Gamze covers the arts in the city news and writes for the WKND. She is in her first year at Pauli Murray with a specialization in psychology and humanities.

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The Anthem Orchestra’s National Symphony Orchestra returns for a third season with three concerts throughout 2021-2022 Fri, 08 Oct 2021 03:15:36 +0000

The National Symphony Orchestra returns to popular DC entertainment venue The Anthem for a third series with three concerts in the 2021-2022 season.

The series will begin on Sunday, October 24, conducted by Nicholas Hersh, with a performance of Tchaikovsky’s Fifth Symphony, as well as The Block by new Kennedy Center composer-in-residence Carlos Simon. Composed in 2018, The Block’s title refers to a single block of Harlem and the variety of spaces that make up the texture of everyday life. In Simon’s words, the work “aims to highlight the rich energy and joyful landscapes that Harlem has expressed as a hotbed for African-American culture.” The evening will also include an opening act by local contemporary classical flautist, Ceylon Mitchell.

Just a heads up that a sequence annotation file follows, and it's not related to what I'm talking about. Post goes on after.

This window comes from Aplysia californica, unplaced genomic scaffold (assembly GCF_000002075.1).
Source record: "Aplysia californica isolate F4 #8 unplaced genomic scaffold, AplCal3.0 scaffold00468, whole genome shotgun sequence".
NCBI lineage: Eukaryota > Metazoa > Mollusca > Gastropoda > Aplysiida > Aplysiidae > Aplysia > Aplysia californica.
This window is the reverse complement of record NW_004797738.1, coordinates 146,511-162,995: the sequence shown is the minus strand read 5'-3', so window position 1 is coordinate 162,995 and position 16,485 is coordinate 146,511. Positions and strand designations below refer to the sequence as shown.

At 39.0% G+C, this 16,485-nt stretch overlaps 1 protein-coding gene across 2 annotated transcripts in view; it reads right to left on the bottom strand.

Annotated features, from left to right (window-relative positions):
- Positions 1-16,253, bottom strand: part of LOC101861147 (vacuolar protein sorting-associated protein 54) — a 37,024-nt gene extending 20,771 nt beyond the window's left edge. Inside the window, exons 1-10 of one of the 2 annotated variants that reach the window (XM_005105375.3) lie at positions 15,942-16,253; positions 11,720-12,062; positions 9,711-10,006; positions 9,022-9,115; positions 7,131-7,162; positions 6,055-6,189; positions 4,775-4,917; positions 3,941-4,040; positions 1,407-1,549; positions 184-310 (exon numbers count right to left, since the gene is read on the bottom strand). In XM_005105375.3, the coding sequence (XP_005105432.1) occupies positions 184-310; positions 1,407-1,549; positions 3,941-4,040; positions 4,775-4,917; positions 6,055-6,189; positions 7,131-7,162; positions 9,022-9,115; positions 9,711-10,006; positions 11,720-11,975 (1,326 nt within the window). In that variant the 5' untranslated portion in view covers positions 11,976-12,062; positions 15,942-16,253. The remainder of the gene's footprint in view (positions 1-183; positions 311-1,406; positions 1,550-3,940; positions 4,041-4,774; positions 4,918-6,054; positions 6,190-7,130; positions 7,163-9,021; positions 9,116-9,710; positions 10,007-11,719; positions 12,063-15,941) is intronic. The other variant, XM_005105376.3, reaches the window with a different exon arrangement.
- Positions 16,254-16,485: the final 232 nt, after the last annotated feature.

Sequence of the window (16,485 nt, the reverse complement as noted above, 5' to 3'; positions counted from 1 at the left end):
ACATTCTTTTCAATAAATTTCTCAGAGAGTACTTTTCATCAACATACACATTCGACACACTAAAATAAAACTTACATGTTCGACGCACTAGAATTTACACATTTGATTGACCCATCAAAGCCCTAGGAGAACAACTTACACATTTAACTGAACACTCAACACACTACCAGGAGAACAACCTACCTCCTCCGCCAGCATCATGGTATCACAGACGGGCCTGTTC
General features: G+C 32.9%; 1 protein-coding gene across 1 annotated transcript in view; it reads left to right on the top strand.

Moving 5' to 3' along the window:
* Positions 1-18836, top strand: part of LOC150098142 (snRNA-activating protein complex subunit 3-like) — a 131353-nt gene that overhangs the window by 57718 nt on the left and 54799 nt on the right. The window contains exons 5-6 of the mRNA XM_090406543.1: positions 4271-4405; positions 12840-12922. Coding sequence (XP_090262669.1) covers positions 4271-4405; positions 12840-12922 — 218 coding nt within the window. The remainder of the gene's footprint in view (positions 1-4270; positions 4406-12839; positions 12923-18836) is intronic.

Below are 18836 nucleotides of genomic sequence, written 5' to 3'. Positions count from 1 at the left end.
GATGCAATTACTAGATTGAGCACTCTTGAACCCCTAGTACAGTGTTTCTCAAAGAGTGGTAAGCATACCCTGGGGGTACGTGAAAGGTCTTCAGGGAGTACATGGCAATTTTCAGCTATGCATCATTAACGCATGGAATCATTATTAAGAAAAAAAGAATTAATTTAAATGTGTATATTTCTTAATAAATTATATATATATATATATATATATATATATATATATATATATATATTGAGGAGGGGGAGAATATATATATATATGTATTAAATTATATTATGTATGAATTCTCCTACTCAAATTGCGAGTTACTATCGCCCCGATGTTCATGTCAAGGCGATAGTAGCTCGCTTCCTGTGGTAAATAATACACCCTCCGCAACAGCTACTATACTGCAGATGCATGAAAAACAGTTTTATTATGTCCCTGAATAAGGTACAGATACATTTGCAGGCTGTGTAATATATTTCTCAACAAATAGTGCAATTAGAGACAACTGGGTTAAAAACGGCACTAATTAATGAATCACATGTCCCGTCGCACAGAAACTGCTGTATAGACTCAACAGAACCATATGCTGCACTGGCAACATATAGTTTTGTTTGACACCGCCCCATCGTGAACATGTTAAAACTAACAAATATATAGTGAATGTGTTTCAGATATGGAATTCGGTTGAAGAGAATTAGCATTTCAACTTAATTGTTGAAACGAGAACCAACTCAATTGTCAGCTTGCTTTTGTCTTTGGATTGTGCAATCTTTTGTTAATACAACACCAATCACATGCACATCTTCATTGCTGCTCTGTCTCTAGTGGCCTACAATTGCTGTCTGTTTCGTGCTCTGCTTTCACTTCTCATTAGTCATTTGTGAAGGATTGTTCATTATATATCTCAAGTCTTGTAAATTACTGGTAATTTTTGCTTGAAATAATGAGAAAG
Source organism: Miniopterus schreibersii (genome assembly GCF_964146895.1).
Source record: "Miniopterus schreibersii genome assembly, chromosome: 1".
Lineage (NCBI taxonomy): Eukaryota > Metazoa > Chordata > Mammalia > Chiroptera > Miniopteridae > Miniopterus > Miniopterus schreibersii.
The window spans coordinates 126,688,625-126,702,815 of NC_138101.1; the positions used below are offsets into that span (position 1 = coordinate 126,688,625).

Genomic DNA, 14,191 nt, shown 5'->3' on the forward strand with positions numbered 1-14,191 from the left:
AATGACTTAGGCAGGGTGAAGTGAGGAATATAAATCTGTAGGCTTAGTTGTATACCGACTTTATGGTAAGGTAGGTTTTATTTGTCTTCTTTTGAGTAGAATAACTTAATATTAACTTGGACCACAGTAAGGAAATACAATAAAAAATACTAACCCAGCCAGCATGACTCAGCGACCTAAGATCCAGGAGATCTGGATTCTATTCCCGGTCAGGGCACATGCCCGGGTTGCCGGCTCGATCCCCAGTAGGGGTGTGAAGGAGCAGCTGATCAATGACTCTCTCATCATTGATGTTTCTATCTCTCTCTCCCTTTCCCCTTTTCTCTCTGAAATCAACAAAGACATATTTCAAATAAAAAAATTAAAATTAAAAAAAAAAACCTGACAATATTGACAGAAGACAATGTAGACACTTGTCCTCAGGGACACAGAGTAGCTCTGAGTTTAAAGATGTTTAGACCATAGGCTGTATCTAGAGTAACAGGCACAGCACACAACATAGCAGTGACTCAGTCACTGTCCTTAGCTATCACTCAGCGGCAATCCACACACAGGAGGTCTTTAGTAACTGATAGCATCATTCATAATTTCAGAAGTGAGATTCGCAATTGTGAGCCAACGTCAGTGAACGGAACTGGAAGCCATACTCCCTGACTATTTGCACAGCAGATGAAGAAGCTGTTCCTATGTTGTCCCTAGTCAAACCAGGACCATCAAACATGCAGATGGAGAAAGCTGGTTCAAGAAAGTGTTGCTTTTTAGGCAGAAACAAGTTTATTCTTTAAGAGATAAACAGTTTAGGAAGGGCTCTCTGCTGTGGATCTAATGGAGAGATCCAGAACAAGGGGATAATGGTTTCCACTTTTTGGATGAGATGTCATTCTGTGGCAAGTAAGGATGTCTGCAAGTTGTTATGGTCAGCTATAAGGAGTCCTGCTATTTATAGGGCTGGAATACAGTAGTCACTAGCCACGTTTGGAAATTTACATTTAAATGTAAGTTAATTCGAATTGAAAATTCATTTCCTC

The Wednesday, December 8 concert will feature a variety of seasonal music at the annual one-night-only Ugly Sweater Holiday event, led by guest conductor Emil de Cou. The series will end this spring on Friday April 8 with a concert conducted by Roderick Cox featuring Esa-Pekka Salonen’s Helix and Sergei Prokofievfrom Symphony No.5.

Designed as a fun night out, welcoming new and younger audiences, the programs showcase staples of the symphonic repertoire, performed in the laid-back and relaxed environment of The Anthem, and offered at affordable ticket prices. ONS musicians dress casually and each program is presented by a member of the Orchestra.

As always, The Anthem will offer a full bar and food for purchase.